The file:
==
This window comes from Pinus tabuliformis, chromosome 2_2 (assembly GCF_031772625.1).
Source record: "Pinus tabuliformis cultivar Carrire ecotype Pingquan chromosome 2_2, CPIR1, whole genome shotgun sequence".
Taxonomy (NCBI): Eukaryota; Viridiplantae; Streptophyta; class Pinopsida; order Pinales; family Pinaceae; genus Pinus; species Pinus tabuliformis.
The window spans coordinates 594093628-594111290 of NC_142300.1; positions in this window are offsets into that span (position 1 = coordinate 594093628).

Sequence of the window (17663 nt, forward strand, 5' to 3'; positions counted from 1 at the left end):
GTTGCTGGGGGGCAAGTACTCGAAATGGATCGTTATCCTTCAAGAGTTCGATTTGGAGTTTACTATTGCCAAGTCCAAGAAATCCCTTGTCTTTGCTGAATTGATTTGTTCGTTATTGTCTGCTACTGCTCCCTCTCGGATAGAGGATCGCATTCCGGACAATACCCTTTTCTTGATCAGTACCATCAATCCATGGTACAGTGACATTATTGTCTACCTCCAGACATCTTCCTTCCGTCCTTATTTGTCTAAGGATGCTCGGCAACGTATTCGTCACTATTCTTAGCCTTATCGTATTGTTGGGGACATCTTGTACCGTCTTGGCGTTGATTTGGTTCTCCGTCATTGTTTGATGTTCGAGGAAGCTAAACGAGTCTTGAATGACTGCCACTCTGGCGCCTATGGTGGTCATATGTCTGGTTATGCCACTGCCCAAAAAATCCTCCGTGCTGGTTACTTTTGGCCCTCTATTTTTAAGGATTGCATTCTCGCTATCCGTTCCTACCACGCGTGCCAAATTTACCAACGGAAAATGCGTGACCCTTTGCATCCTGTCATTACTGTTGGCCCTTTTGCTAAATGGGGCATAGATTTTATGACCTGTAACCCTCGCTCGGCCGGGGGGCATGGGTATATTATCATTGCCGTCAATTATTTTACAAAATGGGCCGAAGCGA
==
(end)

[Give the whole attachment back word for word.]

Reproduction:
This window comes from Pinus tabuliformis, chromosome 2_2 (assembly GCF_031772625.1).
Source record: "Pinus tabuliformis cultivar Carrire ecotype Pingquan chromosome 2_2, CPIR1, whole genome shotgun sequence".
Taxonomy (NCBI): Eukaryota; Viridiplantae; Streptophyta; class Pinopsida; order Pinales; family Pinaceae; genus Pinus; species Pinus tabuliformis.
The window spans coordinates 594093628-594111290 of NC_142300.1; positions in this window are offsets into that span (position 1 = coordinate 594093628).

Sequence of the window (17663 nt, forward strand, 5' to 3'; positions counted from 1 at the left end):
GTTGCTGGGGGGCAAGTACTCGAAATGGATCGTTATCCTTCAAGAGTTCGATTTGGAGTTTACTATTGCCAAGTCCAAGAAATCCCTTGTCTTTGCTGAATTGATTTGTTCGTTATTGTCTGCTACTGCTCCCTCTCGGATAGAGGATCGCATTCCGGACAATACCCTTTTCTTGATCAGTACCATCAATCCATGGTACAGTGACATTATTGTCTACCTCCAGACATCTTCCTTCCGTCCTTATTTGTCTAAGGATGCTCGGCAACGTATTCGTCACTATTCTTAGCCTTATCGTATTGTTGGGGACATCTTGTACCGTCTTGGCGTTGATTTGGTTCTCCGTCATTGTTTGATGTTCGAGGAAGCTAAACGAGTCTTGAATGACTGCCACTCTGGCGCCTATGGTGGTCATATGTCTGGTTATGCCACTGCCCAAAAAATCCTCCGTGCTGGTTACTTTTGGCCCTCTATTTTTAAGGATTGCATTCTCGCTATCCGTTCCTACCACGCGTGCCAAATTTACCAACGGAAAATGCGTGACCCTTTGCATCCTGTCATTACTGTTGGCCCTTTTGCTAAATGGGGCATAGATTTTATGACCTGTAACCCTCGCTCGGCCGGGGGGCATGGGTATATTATCATTGCCGTCAATTATTTTACAAAATGGGCCGAAGCGA